Google announced that it is developing a college campus at its Mountain View campus to specifically train more historically black college/university graduates.
The inaugural program is expected to launch this summer with Howard University, known as the "Mecca" of HBCU's. It will take in approximately 25-30 rising juniors and seniors at Howard currently majoring in computer science. The program is expected to last approximately 12 weeks and will be taught by Google senior executives and Howard faculty members.
"Howard West will continue Howard's tradition of providing historically unprecedented access to opportunity, only now with a 21st century twist: Literal real estate at the center of the digital economy," Bonita Stewart, Google's vice president of global partnerships, said in a statement.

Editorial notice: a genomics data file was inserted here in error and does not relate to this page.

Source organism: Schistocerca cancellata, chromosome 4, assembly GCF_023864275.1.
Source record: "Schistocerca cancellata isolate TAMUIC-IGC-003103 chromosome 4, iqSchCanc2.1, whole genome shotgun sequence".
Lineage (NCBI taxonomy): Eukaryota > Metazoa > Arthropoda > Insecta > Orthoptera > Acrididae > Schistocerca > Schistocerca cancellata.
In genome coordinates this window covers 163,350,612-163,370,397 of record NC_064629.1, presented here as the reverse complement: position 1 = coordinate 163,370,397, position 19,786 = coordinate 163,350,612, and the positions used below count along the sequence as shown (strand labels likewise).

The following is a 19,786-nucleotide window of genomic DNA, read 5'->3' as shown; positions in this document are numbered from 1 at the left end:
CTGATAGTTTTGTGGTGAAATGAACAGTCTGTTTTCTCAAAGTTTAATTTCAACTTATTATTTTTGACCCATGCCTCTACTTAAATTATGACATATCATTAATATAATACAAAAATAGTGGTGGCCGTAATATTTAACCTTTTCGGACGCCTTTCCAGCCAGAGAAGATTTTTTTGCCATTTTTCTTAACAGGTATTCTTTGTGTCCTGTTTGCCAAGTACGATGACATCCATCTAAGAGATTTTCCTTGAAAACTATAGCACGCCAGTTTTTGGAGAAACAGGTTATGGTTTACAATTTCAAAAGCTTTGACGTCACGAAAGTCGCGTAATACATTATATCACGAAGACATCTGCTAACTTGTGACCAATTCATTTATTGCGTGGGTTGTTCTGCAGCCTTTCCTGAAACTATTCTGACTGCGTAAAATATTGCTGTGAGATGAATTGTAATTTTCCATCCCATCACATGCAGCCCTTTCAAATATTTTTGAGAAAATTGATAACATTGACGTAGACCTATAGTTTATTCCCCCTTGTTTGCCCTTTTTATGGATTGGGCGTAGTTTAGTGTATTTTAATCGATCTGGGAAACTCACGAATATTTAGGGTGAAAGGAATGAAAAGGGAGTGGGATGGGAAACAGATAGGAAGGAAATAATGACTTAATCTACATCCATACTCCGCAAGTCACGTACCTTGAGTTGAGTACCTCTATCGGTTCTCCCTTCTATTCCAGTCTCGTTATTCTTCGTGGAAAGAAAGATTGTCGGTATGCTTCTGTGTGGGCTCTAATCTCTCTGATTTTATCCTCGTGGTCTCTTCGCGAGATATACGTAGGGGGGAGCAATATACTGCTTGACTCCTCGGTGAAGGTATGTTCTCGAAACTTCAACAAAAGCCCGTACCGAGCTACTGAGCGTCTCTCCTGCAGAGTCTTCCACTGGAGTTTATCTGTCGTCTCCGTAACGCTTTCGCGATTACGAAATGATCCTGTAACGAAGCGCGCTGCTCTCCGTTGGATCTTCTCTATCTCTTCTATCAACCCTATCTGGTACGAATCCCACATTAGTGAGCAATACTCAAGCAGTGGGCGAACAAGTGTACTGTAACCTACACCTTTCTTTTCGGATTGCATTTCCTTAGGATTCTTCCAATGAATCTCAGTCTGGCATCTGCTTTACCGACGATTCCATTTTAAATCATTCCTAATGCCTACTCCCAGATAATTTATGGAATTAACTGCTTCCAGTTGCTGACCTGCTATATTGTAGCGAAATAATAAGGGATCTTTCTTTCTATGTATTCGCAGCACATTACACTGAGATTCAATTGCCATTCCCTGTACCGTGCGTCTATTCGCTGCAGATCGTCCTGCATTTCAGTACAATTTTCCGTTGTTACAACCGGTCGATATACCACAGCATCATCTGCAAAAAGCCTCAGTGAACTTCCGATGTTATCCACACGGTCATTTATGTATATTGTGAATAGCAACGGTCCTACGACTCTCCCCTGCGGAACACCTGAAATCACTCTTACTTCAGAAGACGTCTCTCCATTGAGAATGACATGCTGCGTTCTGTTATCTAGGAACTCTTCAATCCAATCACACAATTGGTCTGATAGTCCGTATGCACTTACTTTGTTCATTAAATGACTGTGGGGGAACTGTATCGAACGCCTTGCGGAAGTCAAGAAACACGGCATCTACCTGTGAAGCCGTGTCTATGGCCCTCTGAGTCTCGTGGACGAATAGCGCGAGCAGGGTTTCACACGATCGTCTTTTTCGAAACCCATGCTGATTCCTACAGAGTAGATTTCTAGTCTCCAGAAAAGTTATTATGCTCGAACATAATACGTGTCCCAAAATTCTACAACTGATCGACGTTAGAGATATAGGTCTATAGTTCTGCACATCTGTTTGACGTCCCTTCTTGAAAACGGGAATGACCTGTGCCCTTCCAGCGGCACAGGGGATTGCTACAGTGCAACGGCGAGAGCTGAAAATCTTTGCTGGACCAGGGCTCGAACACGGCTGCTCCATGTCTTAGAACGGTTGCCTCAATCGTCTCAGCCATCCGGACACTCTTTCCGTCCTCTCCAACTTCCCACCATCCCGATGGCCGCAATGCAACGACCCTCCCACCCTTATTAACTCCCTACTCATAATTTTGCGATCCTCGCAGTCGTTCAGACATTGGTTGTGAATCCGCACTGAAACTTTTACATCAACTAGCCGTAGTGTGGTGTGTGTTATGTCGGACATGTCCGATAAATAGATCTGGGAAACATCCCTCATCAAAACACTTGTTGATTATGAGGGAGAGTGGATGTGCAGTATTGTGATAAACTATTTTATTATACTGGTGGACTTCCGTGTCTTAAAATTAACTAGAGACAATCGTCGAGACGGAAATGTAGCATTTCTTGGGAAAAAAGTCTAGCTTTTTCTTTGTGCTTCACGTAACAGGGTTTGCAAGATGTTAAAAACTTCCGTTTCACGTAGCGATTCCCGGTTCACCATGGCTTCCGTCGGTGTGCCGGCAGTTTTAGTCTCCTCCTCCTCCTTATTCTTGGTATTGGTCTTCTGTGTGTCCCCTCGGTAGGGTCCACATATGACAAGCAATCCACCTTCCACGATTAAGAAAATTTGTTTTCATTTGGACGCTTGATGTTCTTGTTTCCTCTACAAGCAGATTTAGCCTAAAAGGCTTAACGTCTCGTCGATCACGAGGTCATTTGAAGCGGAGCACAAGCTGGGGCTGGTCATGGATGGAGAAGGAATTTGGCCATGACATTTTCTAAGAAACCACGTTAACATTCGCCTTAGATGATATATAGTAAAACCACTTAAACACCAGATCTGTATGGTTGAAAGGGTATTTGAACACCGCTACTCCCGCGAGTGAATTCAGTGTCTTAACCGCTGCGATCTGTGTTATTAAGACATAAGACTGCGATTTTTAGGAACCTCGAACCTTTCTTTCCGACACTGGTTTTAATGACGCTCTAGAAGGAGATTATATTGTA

This new program will take place at existing Google offices. Google's goal is to open Howard West to other HBCU grads by 2018.
Last year, Howard graduated 18 students in computer science, according to SF Chronicle. Google claims that neither Howard is being paid or vice versa in the development of this program.
A 2015 report showed that Blacks only make up approximately 5% of the tech industry. It also showed that Google staff only represents 1% Blacks, Facebook 1%, Apple 6% and HP leading the charge at 15%. And while the current U.S. census shows Blacks at approximately 13% of the U.S. population, there's still more work to be done. But this new initiative between Google and HBCU's could be a great start.